Saturday, May 26, 2007

Marcus Aurelius by moonlight

Here's a photograph from last week. I recommend an evening walk to the Campidoglio when the moon is up.

Thursday, May 24, 2007

Where's Donatello?

On Saturday morning, May 19, 2007, the CAS Rome group met at the Campidoglio. Our agenda was to browse the two museums at the top of the Capitoline, where Hawthorne sets the first chapter of THE MARBLE FAUN and the later chapter where the pivotal crime takes place as the Model is thrown from the Tarpeian Rock.

Saturday was still part of "culture week" in Rome, and so admission to the museums was free. We were surprised to discover, one after another, that the Marble Faun was not on his pedestal in the salon at the head of the stairway in the Museo Capitoline, the room of the dying Gaul. Instead, there was a sign on the pedestal, informing Hawthorne pilgrims that the Praxiteles faun is on loan at the Louvre until June 19.

But we were in luck. There is a copy of the Marble Faun in the tunnel connecting the two museums, near the stairway leading up to the other museum. We passed the word among the groups and all had a chance to see the figure that started Hawthorne's speculation about Donatello. If you look closely, you can even see the statue's pointed ears. You can see his amiability--which Hawthorne ascribes not only to a semi-magical faun ancestor, but seems to identify in part with the remoteness to which he assigns virtually all other Italians in his book. Hawthorne mostly ignores the contemporary Italy of 1860 (not to mention ignoring the contemporary United States of 1860). when he does describe Italians, they are given minor roles, or sometimes treated with a kind of Protestant distaste of their Catholicism. So, the faun is, for readers who have been exposed to contemporary cultural studies, a somewhat uncomfortable figure. And yet the romance beckons us into its own concerns, depicting a self-enclosed world of American artists, living among other artists in Rome, just before the beginning of tourism. Just as Rome gives them freedom of artistic action, it gives Hawthorne, and the willing reader, a freedom of the imagination and speculation, and a genuine exploration of the risks and opportunities of identity that can come with the displacements of travel, the discovery of a place with a different relation to the past than is typical in American culture, and a necessary re-invention of the obligations of community and conscience.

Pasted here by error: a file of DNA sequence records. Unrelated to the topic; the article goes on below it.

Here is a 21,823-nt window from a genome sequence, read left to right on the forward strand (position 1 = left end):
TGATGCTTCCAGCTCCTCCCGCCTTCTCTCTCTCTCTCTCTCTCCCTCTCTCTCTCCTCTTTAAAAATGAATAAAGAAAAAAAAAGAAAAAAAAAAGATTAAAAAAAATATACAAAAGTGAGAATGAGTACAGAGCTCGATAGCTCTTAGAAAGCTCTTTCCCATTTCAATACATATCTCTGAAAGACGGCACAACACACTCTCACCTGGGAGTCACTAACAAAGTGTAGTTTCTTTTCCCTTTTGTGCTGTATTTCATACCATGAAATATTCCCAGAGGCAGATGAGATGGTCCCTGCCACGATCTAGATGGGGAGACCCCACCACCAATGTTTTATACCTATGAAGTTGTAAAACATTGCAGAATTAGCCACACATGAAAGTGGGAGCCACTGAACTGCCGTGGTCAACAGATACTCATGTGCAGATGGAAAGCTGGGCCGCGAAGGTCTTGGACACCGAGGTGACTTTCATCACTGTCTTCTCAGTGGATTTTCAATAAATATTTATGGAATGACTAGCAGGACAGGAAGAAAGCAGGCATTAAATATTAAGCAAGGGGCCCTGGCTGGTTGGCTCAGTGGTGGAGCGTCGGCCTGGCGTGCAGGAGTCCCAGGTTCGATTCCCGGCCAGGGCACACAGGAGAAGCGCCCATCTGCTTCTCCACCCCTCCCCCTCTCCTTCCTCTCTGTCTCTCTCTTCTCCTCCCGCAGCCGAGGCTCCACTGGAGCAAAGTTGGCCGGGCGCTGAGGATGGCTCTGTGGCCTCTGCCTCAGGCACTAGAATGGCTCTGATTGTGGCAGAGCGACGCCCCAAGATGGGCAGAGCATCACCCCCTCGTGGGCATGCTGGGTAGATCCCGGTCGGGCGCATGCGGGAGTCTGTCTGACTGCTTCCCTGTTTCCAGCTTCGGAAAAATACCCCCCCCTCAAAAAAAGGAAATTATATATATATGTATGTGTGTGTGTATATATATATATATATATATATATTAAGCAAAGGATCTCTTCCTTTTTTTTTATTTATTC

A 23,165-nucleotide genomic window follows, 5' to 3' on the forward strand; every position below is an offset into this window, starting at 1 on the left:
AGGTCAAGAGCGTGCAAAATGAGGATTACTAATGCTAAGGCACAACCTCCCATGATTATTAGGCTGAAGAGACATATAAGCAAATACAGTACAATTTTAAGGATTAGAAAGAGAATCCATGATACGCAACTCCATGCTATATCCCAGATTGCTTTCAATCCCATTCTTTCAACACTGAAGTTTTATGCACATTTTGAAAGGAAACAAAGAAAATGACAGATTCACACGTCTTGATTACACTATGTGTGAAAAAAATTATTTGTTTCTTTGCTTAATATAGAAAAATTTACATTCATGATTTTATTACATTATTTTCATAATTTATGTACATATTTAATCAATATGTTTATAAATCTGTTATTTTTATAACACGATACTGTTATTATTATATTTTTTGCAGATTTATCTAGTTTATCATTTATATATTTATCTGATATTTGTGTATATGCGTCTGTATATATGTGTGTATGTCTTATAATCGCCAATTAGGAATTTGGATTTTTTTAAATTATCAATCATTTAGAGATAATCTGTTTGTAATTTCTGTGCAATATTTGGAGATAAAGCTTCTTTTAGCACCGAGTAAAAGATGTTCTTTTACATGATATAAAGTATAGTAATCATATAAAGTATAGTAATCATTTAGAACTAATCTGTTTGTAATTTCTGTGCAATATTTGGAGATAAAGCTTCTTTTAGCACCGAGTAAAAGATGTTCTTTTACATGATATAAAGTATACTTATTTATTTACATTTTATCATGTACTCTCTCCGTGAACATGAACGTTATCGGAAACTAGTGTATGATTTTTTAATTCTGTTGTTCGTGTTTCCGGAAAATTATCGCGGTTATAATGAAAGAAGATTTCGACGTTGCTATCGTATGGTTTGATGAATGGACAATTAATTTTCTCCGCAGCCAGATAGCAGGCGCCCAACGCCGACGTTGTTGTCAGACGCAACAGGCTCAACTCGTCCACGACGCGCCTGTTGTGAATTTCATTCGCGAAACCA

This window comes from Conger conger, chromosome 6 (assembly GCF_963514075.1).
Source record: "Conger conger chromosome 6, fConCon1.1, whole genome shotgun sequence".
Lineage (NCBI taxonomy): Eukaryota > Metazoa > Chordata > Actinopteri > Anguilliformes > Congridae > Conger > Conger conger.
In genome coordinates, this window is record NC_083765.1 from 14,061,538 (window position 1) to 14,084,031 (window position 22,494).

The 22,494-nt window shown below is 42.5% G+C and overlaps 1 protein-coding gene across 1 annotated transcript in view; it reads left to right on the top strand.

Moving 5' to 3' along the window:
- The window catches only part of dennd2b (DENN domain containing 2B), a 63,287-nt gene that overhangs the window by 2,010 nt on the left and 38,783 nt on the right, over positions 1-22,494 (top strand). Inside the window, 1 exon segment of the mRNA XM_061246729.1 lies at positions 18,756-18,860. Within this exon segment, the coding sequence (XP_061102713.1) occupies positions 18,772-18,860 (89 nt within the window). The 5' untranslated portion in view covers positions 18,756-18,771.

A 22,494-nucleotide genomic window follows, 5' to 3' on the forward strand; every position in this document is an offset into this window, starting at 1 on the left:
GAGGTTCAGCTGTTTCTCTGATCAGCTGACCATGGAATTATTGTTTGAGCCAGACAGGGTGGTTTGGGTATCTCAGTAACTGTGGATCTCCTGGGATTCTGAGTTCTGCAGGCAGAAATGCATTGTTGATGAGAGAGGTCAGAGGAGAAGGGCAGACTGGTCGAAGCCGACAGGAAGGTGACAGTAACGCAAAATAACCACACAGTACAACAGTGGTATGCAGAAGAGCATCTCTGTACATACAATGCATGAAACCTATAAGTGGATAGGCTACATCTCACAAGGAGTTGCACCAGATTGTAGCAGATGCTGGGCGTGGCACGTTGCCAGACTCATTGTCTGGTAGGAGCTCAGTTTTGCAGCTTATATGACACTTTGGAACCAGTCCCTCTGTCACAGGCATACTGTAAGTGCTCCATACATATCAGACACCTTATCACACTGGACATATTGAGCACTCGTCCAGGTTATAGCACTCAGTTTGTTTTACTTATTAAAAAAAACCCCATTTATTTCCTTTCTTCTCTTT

We have placed ourselves, if we are willing, to experience in our own ways the challenges that Hawthorne engaged in his way.

Thursday, May 17, 2007

Classes begin

On Wednesday morning, May 17, the CAS group met for our first class. Professor Benson described the program's focus on the rhetorics of film and travel/tourism.

We discussed Nathaniel Hawthorne's THE MARBLE FAUN (1860), which appeared just at the beginning of mass middle class travel to Europe from the United States and became a popular guide to Rome for travelers. The novel is a richly textured reflection on sin -- its persistence, its denial, its redemption. The paradox of the "fortunate fall" describes how the experience of sin can contribute to the growth of a richer human capacity to act in the world. At the same time, the experience of travel, as expemplified and described by Hawthorne, can set loose the imagination and the curiosity, liberating artistic genius in ways not easily achieved in the routines of home. This is a Puritan novel of forgiveness.

After our discussion we took a long walk before lunch, stopping at sights mentioned by Hawthorne -- the Trevi Fountain, dominated by the figure of Neptune, and then by way of the Pantheon and the Piazza Rotonda to via Portoghese and Hilda's Tower.

We broke for lunch, then met again at 3:00 in the seminar room, where we saw two films - ROME, OPEN CITY and THE BATTLE OF SAN PIETRO.


On Tuesday, May 15, the students in the four Penn State summer programs met with Romolo Martemucci, director of the Penn State Sede di Roma for a general orientation. We are

- Communication Arts & Sciences
- Human Development and Family Studies
- Nutrition
- Architectural Engineering